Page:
The deck wasn’t very dirty and was still in decent shape, but we wanted to add another coat of stain for protection and coverage.

With the rapidly changing season, I knew I needed to get this deck cleaned fast and let it dry out. I began by sweeping the deck down. Then, I grabbed a bucket, hot water, scrub brush and a little bit of dish liquid. I worked in small sections and scrubbed the rail with a soft bristle scrub brush and the soapy water. Then I rinsed it off thoroughly with a garden hose. I repeated this process on the horizontal deck boards with a nylon bristle broom and rinsed. I was able to clean the deck in about an hour this way.

We let our deck dry out for a week or so. When the weather showed a dry spell for three days, we started to stain. This time my whole family (5 people) pitched in. We used large, inexpensive brushes to do the rail and vertical surfaces. Then we used this paint pad with a paint pole to do the decking boards. The pad has one edge that is designed for pressing into the gap between the decking boards. Keep in mind that the paint pad is wide and will need an 18 inch paint pan. I didn’t mind this, since it covered more surface and the job went quicker. We finished the whole deck in 6 hours with this method.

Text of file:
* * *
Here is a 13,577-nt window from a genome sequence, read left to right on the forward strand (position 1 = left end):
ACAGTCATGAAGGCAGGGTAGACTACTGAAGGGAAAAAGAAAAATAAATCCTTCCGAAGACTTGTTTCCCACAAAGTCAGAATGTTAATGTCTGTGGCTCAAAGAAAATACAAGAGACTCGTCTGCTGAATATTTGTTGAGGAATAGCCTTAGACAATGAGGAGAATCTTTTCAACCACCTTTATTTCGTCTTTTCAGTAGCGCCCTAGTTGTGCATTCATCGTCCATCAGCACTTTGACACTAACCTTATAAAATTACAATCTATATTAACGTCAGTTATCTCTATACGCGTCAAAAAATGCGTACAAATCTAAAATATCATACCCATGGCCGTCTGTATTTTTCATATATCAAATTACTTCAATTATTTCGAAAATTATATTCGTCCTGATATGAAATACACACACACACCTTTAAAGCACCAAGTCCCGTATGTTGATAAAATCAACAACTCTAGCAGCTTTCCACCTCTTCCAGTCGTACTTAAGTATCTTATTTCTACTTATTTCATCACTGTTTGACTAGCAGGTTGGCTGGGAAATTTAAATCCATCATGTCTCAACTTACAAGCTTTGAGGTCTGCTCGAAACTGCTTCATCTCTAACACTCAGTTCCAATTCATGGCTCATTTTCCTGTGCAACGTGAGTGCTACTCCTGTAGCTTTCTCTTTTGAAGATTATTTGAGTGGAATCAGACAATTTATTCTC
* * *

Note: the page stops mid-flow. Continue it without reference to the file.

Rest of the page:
I love the color of the dark oak stain with a second coat. It’s a rich beautiful color and I’m even happier with the coverage of the stain the second time around.


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Tips for sealing and staining a wood deck.
How to clean and seal a wood deck.

This may not be the easiest home maintenance chore, but if you keep up with cleaning and sealing your wood deck it will remain beautiful for many years to come.  I hope these tips make you project a little easier!



  1. This is so awesome! I’ve been wanting to re-stain our deck to bring the color back up, but I was worried about trying to figure out the right stain, so I will definitely be looking at the TWP. Deck maintenance sucks, but it’s always worth it when it turns out as beautiful as yours did! Thanks for sharing!

  2. This is awesome and super informative! I recently purchased a house with a deck and I’ve been a little nervous about all of the maintenance and staining that we would need to do, but this totally calms my nerves. I love the way that the new stain came out on your deck and I might try to do something similar if the weather continues to hold up! Thanks for sharing your journey!